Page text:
A security researcher today criticized Oracle for neglecting to patch its core database products, noting that the massive update slated for later Tuesday will set a record for the fewest fixes.
Alex Rothacker, director of security research of Application Security's TeamShatter vulnerability group, said that Oracle has "thrown in the towel on fixing database vulnerabilities."
"Assuming the January 2012 CPU [critical patch updates] report stays the same as the preview, they will have set a new record low of just two database fixes," said Rothacker in an email today.
The preview Rothacker referred to was the pre-patch notification Oracle issued last week that said it would patch 78 vulnerabilities altogether , 27 of them in the MySQL database, but only two in its Oracle Database products.
The two patches beats the previous low of five database fixes that Oracle issued last October.
"The trend since January 2010 has been a straight line going down," said Rothacker in a Monday interview. "And it's not that those products are less vulnerable.
Rothacker cited nine bugs that his team has reported to Oracle over the last six to 12 months, but which have not yet been patched, as evidence that Oracle Database contains vulnerabilities.
Two or three of the nine, said Rothacker, are serious enough that his team of researchers rank them as high risks, and think should have been patched by now.
"There are still issues that they're not fixing," said Rothacker, "including several currently open in the Enterprise Manager, a tool where you can manage databases and apply patches."
Rothacker believes there's a correlation between the drop in database patches and Oracle's acquisition of Sun Microsystems.
"The drop in database fixes started around the time that Oracle acquired Sun and began issuing more fixes for its Fusion Middleware," said Rothacker.
Oracle announced plans to acquire Sun in April 2009, but did not receive blessing from U.S. and European Union antitrust regulators until later that year. The merger became official in January 2010.
Today's CPU will include 17 patches for Sun-branded products and 11 for Fusion Middleware.
Oracle has noted the drop in database patches, too, but offers a different explanation.
"As the Oracle Database Server code base has matured, Oracle's ongoing security assurance activities have weeded out many of the vulnerabilities that were contained in the code base," said Eric Maurice, director of the company's security assurance program, in a December 2011 blog post . "Unless circumstances change drastically -- as a result of, for example, the discovery of new exploit vectors -- we expect that the number of Oracle Database Server vulnerabilities fixed in each Critical Patch Update will remain at relatively lower level than previously experienced."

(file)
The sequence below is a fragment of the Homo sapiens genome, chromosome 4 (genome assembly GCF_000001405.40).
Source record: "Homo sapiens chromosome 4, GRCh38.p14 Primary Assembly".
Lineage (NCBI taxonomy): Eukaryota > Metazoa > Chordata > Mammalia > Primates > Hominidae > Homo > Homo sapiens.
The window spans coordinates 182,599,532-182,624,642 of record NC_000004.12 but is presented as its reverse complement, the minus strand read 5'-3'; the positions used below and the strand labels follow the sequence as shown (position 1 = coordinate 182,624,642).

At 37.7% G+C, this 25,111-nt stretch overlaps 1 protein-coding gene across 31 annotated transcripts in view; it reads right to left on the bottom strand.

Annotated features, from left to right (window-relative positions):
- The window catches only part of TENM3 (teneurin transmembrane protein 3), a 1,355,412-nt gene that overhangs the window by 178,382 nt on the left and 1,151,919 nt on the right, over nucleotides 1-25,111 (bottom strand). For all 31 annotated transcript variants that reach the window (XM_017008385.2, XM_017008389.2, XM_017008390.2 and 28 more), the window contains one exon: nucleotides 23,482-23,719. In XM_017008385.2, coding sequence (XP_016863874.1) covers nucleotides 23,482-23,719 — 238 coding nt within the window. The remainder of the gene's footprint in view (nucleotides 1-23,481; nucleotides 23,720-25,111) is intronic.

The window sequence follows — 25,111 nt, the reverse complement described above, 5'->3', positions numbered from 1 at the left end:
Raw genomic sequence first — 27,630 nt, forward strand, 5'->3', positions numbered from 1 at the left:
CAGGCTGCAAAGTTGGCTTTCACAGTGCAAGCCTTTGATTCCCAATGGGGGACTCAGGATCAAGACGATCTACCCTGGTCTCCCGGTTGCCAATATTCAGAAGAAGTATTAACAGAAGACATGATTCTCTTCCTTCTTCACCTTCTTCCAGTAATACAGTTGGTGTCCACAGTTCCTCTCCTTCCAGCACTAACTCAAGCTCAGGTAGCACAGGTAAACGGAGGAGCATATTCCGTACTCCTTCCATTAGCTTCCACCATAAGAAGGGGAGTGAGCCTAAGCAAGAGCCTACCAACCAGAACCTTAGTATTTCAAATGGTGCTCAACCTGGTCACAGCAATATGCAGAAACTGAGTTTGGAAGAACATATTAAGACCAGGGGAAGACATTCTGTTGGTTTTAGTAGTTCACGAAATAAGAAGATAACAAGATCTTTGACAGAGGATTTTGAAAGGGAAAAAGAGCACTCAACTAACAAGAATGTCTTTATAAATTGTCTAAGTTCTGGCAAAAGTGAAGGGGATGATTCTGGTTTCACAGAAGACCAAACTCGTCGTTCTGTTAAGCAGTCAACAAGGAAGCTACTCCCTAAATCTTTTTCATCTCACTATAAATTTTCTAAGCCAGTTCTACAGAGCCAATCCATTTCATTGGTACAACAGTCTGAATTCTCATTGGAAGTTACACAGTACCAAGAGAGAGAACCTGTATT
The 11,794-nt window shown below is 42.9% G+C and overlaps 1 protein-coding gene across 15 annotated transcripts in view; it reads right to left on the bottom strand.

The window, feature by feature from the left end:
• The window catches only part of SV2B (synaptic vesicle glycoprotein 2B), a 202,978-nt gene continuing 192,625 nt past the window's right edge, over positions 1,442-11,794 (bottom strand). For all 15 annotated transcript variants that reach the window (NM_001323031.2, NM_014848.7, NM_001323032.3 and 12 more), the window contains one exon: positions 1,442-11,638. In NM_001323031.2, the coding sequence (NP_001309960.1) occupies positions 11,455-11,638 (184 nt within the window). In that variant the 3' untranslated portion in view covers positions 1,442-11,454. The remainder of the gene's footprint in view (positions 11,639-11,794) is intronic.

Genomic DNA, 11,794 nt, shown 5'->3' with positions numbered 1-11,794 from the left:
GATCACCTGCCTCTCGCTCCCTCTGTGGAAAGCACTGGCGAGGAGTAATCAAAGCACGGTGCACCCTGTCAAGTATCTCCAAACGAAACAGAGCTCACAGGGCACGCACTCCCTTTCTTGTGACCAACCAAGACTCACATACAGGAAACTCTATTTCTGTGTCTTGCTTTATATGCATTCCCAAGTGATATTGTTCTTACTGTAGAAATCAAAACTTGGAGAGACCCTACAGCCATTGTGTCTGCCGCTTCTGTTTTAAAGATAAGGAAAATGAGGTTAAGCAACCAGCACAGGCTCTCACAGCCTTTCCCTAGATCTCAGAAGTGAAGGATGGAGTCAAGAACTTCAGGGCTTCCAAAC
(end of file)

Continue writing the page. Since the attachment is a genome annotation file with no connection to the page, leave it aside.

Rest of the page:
Maurice said that the number of vulnerabilities in its database line-up have decreased over the last three-to-four years, and that Oracle's secure coding efforts -- an initiative similar to Microsoft's Security Development Lifecycle (SDL) program -- have helped reduce the number of bugs in newer code.
Rothacker countered. "I just can't agree with that," he said today. "We're reporting about the same amount [of bugs] to them, but they're fixing fewer."
In 2011, Oracle patched five database vulnerabilities in October, 16 in July, and six each in April and January. All four CPUs issued in 2010 included database fixes in single digits, while the four in 2009 each contained a double-digit number of database patches.
Oracle today declined to comment on Rothacker's claims, but said it would publish commentary on today's CPU when it issues the update.
Gregg Keizer covers Microsoft, security issues, Apple, Web browsers and general technology breaking news for Computerworld. Follow Gregg on Twitter at @gkeizer , on Google+ or subscribe to Gregg's RSS feed . His e-mail address is firstname.lastname@example.org .
Read more about security in Computerworld's Security Topic Center.
This story, "Oracle's 'thrown in the towel' on database patching, researcher claims" was originally published by Computerworld.